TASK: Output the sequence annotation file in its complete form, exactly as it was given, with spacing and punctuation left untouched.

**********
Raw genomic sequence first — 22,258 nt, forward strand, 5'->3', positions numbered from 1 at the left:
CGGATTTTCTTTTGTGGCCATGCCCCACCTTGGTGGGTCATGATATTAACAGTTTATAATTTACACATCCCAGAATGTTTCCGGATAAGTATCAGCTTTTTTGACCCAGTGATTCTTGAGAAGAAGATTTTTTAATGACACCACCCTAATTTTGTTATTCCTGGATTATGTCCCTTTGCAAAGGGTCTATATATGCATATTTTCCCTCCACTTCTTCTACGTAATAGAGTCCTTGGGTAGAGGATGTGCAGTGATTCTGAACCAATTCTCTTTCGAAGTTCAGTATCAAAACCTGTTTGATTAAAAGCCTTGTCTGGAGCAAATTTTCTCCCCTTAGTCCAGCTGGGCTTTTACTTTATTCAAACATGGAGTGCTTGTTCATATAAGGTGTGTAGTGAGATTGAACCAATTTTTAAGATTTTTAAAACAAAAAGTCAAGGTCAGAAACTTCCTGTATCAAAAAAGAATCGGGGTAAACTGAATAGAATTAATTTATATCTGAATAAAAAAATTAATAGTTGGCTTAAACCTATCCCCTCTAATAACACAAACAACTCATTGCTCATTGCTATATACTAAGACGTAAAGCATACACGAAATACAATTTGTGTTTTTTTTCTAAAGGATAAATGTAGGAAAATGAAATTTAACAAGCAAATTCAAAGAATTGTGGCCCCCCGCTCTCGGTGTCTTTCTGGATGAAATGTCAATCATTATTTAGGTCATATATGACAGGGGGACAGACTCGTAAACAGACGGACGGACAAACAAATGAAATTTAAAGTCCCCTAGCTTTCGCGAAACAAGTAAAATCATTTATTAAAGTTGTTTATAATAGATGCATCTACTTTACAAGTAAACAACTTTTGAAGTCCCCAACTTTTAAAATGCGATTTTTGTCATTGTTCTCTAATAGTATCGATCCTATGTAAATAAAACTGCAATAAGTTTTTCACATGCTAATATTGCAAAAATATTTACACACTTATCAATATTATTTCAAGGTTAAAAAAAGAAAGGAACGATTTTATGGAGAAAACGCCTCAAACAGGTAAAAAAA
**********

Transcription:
Raw genomic sequence first — 22,258 nt, forward strand, 5'->3', positions numbered from 1 at the left:
CGGATTTTCTTTTGTGGCCATGCCCCACCTTGGTGGGTCATGATATTAACAGTTTATAATTTACACATCCCAGAATGTTTCCGGATAAGTATCAGCTTTTTTGACCCAGTGATTCTTGAGAAGAAGATTTTTTAATGACACCACCCTAATTTTGTTATTCCTGGATTATGTCCCTTTGCAAAGGGTCTATATATGCATATTTTCCCTCCACTTCTTCTACGTAATAGAGTCCTTGGGTAGAGGATGTGCAGTGATTCTGAACCAATTCTCTTTCGAAGTTCAGTATCAAAACCTGTTTGATTAAAAGCCTTGTCTGGAGCAAATTTTCTCCCCTTAGTCCAGCTGGGCTTTTACTTTATTCAAACATGGAGTGCTTGTTCATATAAGGTGTGTAGTGAGATTGAACCAATTTTTAAGATTTTTAAAACAAAAAGTCAAGGTCAGAAACTTCCTGTATCAAAAAAGAATCGGGGTAAACTGAATAGAATTAATTTATATCTGAATAAAAAAATTAATAGTTGGCTTAAACCTATCCCCTCTAATAACACAAACAACTCATTGCTCATTGCTATATACTAAGACGTAAAGCATACACGAAATACAATTTGTGTTTTTTTTCTAAAGGATAAATGTAGGAAAATGAAATTTAACAAGCAAATTCAAAGAATTGTGGCCCCCCGCTCTCGGTGTCTTTCTGGATGAAATGTCAATCATTATTTAGGTCATATATGACAGGGGGACAGACTCGTAAACAGACGGACGGACAAACAAATGAAATTTAAAGTCCCCTAGCTTTCGCGAAACAAGTAAAATCATTTATTAAAGTTGTTTATAATAGATGCATCTACTTTACAAGTAAACAACTTTTGAAGTCCCCAACTTTTAAAATGCGATTTTTGTCATTGTTCTCTAATAGTATCGATCCTATGTAAATAAAACTGCAATAAGTTTTTCACATGCTAATATTGCAAAAATATTTACACACTTATCAATATTATTTCAAGGTTAAAAAAAGAAAGGAACGATTTTATGGAGAAAACGCCTCAAACAGGTAAAAAAA